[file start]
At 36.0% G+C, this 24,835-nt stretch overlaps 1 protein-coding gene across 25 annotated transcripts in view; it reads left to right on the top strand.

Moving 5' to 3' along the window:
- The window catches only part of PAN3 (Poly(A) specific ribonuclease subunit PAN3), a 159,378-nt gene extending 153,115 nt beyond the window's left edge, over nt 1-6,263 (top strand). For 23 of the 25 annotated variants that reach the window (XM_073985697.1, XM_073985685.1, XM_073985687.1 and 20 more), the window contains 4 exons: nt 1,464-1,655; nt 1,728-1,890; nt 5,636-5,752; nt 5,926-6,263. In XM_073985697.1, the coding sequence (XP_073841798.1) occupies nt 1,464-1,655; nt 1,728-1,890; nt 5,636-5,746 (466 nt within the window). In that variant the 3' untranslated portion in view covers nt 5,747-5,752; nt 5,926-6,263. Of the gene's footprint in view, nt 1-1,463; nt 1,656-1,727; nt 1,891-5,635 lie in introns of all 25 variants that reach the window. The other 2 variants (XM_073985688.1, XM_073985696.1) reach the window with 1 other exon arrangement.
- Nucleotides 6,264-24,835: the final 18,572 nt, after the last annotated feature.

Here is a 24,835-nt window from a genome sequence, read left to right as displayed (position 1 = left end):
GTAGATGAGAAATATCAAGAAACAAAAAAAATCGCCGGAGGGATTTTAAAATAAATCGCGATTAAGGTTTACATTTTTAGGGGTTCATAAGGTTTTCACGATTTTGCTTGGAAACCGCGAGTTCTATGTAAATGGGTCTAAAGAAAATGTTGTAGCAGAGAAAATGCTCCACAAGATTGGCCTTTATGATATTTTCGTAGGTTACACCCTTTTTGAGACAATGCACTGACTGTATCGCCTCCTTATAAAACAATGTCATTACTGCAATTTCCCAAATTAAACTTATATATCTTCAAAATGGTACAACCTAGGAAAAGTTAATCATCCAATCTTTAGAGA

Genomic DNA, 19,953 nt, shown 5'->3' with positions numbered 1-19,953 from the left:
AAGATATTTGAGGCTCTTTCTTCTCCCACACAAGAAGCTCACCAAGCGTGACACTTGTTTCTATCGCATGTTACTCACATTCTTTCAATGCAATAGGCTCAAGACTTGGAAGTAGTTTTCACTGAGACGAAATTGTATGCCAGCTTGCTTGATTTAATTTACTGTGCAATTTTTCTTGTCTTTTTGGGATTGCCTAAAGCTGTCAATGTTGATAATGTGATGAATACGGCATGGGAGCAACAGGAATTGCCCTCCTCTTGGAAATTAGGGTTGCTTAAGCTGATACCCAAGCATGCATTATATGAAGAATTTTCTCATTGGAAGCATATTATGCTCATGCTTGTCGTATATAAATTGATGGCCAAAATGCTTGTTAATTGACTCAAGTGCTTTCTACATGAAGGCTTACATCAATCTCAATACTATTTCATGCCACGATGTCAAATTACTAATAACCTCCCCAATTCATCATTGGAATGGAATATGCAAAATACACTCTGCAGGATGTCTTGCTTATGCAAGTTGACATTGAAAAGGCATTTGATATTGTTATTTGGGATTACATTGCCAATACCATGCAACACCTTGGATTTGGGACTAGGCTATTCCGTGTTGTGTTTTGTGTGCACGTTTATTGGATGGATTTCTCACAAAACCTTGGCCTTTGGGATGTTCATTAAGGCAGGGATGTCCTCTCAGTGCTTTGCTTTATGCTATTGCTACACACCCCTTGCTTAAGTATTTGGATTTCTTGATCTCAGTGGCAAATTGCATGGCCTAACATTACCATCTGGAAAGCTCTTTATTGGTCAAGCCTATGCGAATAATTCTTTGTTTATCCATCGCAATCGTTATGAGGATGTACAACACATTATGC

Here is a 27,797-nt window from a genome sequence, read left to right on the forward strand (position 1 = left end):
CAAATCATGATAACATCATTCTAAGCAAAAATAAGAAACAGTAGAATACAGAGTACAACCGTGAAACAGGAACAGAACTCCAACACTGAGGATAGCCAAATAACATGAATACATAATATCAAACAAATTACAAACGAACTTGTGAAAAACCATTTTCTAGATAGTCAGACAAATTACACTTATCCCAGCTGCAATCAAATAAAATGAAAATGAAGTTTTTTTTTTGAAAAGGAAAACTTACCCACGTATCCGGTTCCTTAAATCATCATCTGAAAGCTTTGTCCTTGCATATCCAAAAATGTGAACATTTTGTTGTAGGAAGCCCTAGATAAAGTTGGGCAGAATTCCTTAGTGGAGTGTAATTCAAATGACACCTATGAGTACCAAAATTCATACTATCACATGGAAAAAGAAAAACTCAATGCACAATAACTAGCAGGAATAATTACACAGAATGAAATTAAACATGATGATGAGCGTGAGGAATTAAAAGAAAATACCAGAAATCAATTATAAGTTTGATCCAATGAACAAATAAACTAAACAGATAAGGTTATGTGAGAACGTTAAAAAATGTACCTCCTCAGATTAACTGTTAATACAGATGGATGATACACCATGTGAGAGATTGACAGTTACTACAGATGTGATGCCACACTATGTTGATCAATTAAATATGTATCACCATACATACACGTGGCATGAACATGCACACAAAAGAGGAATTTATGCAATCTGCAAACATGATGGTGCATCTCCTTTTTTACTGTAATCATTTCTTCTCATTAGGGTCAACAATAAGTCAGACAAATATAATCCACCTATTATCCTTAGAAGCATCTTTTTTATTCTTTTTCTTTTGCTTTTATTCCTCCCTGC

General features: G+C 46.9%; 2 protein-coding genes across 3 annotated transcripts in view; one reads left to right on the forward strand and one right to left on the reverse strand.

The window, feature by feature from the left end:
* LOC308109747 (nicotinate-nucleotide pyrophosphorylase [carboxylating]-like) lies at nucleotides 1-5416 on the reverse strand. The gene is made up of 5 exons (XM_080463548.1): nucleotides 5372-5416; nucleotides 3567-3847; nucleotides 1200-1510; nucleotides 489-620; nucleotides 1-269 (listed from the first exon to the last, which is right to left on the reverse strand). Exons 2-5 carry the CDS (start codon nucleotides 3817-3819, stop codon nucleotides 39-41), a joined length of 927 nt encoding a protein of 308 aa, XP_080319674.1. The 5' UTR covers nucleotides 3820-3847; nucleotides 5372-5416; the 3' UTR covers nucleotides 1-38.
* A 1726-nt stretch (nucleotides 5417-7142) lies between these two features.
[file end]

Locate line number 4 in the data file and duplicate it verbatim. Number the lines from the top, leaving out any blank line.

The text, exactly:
- Nucleotides 6,264-24,835: the final 18,572 nt, after the last annotated feature.